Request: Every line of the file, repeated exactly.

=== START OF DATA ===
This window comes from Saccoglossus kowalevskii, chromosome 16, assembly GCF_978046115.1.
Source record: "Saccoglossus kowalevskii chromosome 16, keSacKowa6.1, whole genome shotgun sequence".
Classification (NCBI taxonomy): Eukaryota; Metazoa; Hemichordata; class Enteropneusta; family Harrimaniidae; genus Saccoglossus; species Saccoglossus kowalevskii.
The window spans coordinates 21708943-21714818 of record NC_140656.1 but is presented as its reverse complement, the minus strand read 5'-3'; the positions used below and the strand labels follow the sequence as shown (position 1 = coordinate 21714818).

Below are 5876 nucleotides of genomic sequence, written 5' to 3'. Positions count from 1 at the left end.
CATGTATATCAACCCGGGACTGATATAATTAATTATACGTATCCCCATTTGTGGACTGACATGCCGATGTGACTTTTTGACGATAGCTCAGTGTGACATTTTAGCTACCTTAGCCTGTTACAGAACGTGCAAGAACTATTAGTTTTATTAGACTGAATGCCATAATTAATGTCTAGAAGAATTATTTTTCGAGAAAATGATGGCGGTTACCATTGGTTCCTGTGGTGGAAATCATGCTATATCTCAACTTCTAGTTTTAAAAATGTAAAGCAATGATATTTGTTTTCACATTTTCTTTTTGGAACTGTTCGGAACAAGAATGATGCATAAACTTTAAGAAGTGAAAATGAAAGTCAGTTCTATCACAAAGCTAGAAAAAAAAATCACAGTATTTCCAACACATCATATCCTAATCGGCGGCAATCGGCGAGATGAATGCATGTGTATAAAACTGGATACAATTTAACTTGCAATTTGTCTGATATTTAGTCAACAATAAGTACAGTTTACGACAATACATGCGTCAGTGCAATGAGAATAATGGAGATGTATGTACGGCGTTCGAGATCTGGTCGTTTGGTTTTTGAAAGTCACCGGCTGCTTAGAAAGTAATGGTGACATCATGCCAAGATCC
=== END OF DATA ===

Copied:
This window comes from Saccoglossus kowalevskii, chromosome 16, assembly GCF_978046115.1.
Source record: "Saccoglossus kowalevskii chromosome 16, keSacKowa6.1, whole genome shotgun sequence".
Classification (NCBI taxonomy): Eukaryota; Metazoa; Hemichordata; class Enteropneusta; family Harrimaniidae; genus Saccoglossus; species Saccoglossus kowalevskii.
The window spans coordinates 21708943-21714818 of record NC_140656.1 but is presented as its reverse complement, the minus strand read 5'-3'; the positions used below and the strand labels follow the sequence as shown (position 1 = coordinate 21714818).

Below are 5876 nucleotides of genomic sequence, written 5' to 3'. Positions count from 1 at the left end.
CATGTATATCAACCCGGGACTGATATAATTAATTATACGTATCCCCATTTGTGGACTGACATGCCGATGTGACTTTTTGACGATAGCTCAGTGTGACATTTTAGCTACCTTAGCCTGTTACAGAACGTGCAAGAACTATTAGTTTTATTAGACTGAATGCCATAATTAATGTCTAGAAGAATTATTTTTCGAGAAAATGATGGCGGTTACCATTGGTTCCTGTGGTGGAAATCATGCTATATCTCAACTTCTAGTTTTAAAAATGTAAAGCAATGATATTTGTTTTCACATTTTCTTTTTGGAACTGTTCGGAACAAGAATGATGCATAAACTTTAAGAAGTGAAAATGAAAGTCAGTTCTATCACAAAGCTAGAAAAAAAAATCACAGTATTTCCAACACATCATATCCTAATCGGCGGCAATCGGCGAGATGAATGCATGTGTATAAAACTGGATACAATTTAACTTGCAATTTGTCTGATATTTAGTCAACAATAAGTACAGTTTACGACAATACATGCGTCAGTGCAATGAGAATAATGGAGATGTATGTACGGCGTTCGAGATCTGGTCGTTTGGTTTTTGAAAGTCACCGGCTGCTTAGAAAGTAATGGTGACATCATGCCAAGATCC